Three other compositions are attributed to E. M. Bray and are listed in the PAROCHIAL HYMN BOOKs of 1883 and 1897:

  • Blood is the price of Heaven, All sin that price exceeds.
  • What Mortal Tongue Can Sing Thy Praise
  • Saint Agnes, holy child, All purity

The last hymn Saint Agnes, holy child, All purity is also listed in the CROWN HYMNAL.

E. M. Bray was a musician living in London during the late 19th and early 20th centuries. There are at least two secular music scores, mazurkas, or Polish folk dances for pianoforte composed by E. M. Bray. One was published by Frederick Pitman & Co., in the 1870s, captioned Twilight Bells which was also still in print in the early 1900s. The other was Miranda published by the Messrs. White Brothers and listed in a newspaper article of the Glasgow Herald, Monday April 7, 1884, page 8.


Below are the melodies by E. F. MacGonigle, E. M. Bray, Sister Mary Alexis Donnelly, and Moir Brown that are referenced above.

The Sodalist Hymnal, 1887 - 1st Setting
The Sodalist Hymnal, 1887 - 1st Setting
The Sodalist Hymnal, 1887 - 2nd Setting
The Sodalist Hymnal, 1887 - 2nd Setting
The Parochial Hymn Book, 1897
The Parochial Hymn Book, 1897
Our Lady of Mercy Hymnal, 1899
Our Lady of Mercy Hymnal, 1899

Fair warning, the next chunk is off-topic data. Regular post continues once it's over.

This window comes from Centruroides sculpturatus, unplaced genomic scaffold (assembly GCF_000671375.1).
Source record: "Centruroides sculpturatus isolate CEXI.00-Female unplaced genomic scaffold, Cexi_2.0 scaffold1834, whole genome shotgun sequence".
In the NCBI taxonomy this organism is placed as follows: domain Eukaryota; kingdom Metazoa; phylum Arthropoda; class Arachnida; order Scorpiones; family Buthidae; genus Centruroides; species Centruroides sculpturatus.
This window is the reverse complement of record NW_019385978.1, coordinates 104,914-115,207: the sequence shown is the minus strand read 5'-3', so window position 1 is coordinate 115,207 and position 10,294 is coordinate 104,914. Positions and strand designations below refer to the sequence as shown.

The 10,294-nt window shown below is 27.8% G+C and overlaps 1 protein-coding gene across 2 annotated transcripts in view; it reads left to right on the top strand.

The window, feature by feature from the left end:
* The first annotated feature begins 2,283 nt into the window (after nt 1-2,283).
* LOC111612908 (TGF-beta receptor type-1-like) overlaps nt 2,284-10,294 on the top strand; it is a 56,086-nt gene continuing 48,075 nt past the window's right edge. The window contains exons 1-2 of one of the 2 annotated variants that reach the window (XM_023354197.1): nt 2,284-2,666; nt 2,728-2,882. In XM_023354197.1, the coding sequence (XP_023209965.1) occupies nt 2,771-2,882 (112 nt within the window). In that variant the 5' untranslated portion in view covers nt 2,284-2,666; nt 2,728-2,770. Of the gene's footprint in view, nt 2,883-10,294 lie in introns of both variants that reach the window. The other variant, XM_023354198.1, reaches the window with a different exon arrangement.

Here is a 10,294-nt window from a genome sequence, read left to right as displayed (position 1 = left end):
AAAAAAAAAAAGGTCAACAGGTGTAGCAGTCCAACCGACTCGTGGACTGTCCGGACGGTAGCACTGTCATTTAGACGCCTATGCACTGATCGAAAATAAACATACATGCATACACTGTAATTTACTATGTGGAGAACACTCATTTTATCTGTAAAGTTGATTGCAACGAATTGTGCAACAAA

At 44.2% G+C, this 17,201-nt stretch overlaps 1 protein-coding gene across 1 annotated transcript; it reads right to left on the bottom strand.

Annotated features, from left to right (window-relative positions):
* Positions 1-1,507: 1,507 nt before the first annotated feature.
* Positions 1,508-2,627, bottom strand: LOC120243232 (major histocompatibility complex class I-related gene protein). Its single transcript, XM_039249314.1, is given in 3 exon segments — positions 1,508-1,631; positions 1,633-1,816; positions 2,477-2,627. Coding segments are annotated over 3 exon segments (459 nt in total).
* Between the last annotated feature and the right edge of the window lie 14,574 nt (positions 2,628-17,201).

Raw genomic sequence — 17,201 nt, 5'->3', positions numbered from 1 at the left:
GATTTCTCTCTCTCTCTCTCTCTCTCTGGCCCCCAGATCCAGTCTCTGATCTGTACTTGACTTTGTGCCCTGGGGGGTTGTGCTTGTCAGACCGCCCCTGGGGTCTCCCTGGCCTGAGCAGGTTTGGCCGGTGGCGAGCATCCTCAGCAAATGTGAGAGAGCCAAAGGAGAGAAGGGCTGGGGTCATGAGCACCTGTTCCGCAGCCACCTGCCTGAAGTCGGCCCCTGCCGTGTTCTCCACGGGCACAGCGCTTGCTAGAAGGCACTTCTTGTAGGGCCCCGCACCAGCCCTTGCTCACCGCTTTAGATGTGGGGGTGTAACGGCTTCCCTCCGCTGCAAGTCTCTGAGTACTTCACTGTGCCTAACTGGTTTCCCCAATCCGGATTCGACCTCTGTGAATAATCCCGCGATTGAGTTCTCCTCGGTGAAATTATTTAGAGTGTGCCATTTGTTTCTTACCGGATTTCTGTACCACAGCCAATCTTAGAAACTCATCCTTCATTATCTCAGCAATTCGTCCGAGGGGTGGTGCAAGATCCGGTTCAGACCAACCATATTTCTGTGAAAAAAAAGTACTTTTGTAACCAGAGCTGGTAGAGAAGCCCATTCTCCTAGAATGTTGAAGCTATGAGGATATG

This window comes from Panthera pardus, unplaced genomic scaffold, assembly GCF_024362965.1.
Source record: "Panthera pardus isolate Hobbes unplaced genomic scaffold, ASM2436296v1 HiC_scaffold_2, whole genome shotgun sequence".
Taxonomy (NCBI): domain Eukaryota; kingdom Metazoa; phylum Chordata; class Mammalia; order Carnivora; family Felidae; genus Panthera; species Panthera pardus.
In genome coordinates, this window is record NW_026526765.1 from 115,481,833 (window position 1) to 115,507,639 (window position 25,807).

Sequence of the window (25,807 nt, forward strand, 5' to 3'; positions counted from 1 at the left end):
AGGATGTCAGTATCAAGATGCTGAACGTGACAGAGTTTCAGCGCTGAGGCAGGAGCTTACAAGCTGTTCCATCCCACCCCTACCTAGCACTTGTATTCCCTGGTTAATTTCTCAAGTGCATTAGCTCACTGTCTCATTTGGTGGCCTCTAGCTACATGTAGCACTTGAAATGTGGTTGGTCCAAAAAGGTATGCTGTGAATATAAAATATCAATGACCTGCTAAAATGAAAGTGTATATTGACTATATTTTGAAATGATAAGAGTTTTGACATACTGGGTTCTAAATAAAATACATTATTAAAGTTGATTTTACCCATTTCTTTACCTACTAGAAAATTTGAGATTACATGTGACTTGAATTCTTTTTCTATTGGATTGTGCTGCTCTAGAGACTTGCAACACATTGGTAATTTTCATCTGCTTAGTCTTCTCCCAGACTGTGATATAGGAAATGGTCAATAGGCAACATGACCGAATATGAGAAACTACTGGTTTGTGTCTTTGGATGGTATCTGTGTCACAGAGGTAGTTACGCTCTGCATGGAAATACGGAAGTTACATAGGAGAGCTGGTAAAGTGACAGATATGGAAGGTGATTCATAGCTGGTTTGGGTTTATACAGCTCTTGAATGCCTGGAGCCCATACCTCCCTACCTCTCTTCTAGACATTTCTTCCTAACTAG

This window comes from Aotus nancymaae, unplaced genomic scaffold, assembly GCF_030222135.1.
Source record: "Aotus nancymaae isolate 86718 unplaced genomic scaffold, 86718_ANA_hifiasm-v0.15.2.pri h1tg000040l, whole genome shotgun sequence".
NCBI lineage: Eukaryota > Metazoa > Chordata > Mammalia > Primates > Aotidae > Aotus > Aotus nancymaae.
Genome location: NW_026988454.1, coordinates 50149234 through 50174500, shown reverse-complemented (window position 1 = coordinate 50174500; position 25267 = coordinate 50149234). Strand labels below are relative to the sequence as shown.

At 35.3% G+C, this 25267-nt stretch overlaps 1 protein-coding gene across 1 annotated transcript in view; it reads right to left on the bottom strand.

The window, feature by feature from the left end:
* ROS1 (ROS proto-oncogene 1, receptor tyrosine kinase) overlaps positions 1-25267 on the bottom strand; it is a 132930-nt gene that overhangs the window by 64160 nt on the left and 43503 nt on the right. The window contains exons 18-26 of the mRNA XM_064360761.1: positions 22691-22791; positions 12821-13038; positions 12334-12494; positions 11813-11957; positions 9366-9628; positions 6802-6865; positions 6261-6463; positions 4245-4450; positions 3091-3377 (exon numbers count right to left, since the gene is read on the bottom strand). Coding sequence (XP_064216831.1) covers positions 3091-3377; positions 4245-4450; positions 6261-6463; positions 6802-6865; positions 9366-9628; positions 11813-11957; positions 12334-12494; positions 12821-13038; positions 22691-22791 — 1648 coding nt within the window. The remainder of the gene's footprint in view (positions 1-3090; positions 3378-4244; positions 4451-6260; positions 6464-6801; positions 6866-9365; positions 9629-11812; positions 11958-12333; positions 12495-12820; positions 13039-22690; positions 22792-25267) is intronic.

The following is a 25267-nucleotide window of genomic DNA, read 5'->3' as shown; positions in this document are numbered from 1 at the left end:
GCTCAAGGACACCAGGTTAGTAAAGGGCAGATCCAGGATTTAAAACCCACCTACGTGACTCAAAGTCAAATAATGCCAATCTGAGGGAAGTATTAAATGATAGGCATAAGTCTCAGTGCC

The Standard Catholic Hymnal, 1921


I learned to sing this hymn when I sang in St. Mary’s Choir (1977-2010), and it is one of my favorite hymns to Our Lady. Oh, how I miss singing this hymn! The choir would sing this hymn before Mass or at the offertory on Sundays. At St. Mary’s we used the hymn arrangement from the St. Basil’s Hymnal featured below.

The second verse is a favorite of mine and the phrase Sweet as a mother’s voice. I can recall hearing my own mother’s voice when I was little and just starting kindergarten. I would be outside playing, and she would call from the back porch window, it’s time to get ready for school. It seemed to cut through the eddies of whatever I was doing.

What will it be like when we greet Our Lady in heaven and hear her sweet voice for the first time? What joy will fill our souls? So, while we still can, let us loudly proclaim, O Mary, how sweet is thy name!

St. Basil's Hymnal, 1925

The feast of the Holy Name of Mary dates to the 16th century and is celebrated on September 12th. 

A special thank you to Peter Meggison producer of the Devotional Hymns Project for allowing me to link to recordings of this hymn by the Ensemble Cor et Vox at the magnificent St. John Cantius Church in Chicago featuring the melody by E. M. Bray, and the Church of the Advent, located in Boston’s Beacon Hill section featuring the melody by Sister Mary Alexis Donnelly.  

I’ve also included the melodies by E. F. MacGonigle and Moir Brown. These are computer generated sound files. The tempo is approximate but should provide the listener with a good sense of what the hymn sounds like.